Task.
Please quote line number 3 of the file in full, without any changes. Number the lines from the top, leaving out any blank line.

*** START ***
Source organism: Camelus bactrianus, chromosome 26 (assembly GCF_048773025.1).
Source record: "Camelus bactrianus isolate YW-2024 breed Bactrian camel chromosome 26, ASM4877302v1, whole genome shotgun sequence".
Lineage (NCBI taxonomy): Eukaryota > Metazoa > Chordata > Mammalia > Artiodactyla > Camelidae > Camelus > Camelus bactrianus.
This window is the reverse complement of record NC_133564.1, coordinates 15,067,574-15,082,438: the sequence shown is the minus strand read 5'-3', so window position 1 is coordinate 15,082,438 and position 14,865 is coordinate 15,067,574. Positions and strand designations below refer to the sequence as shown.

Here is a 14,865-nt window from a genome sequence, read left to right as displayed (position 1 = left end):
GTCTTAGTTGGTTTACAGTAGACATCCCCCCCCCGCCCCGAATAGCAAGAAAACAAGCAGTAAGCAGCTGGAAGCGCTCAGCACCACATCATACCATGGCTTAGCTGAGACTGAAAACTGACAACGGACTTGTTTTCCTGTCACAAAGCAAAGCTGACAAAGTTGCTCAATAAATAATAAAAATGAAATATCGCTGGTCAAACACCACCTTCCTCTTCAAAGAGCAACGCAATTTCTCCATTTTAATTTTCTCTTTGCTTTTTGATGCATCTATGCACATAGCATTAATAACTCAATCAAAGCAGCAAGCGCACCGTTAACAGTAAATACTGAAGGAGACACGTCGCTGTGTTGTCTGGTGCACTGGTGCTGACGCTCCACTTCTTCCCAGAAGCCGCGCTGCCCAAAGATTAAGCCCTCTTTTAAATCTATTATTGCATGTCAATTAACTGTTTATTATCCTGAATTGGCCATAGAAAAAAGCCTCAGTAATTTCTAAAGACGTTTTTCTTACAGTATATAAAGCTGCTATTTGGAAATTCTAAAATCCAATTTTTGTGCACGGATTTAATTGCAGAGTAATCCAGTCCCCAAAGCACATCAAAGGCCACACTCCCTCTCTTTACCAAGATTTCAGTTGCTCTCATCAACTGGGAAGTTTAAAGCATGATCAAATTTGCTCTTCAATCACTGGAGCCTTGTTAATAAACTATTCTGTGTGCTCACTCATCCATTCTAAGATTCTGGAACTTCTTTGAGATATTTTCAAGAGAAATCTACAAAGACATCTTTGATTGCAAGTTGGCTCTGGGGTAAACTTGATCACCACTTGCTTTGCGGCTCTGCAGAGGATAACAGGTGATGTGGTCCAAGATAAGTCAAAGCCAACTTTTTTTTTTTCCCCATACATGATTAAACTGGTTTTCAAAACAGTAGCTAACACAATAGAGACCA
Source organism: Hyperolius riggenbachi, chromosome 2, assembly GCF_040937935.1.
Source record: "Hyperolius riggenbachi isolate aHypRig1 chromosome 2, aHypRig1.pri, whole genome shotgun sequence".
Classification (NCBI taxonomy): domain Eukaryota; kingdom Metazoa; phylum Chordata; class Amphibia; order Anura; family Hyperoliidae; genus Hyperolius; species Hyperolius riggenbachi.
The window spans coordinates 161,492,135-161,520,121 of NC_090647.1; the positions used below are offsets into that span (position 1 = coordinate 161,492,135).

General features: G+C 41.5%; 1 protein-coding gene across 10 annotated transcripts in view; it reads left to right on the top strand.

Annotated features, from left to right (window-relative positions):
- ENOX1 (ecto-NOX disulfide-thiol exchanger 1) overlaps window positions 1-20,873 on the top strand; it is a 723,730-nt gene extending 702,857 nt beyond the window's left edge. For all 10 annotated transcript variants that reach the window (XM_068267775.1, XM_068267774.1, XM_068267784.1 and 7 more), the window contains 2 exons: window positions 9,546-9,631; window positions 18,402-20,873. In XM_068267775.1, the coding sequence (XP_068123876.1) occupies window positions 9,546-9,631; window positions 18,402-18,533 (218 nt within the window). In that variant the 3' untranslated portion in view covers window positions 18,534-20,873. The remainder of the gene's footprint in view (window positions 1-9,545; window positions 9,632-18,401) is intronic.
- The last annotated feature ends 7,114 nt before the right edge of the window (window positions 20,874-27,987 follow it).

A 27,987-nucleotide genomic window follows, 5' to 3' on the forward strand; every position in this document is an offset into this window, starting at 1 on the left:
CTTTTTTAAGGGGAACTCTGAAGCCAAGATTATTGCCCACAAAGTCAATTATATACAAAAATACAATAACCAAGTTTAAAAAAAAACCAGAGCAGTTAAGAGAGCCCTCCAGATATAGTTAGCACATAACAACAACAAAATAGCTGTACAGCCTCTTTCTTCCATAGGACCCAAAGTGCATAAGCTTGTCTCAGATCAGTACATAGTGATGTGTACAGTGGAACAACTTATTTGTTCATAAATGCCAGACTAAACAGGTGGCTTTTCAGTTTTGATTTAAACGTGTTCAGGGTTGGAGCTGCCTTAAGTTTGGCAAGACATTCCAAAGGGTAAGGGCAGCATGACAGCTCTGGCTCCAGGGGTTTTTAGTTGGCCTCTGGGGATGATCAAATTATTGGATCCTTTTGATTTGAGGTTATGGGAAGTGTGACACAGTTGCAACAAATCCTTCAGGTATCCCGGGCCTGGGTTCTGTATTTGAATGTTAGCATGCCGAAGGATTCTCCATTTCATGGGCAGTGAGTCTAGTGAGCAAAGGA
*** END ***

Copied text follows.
Lineage (NCBI taxonomy): Eukaryota > Metazoa > Chordata > Mammalia > Artiodactyla > Camelidae > Camelus > Camelus bactrianus.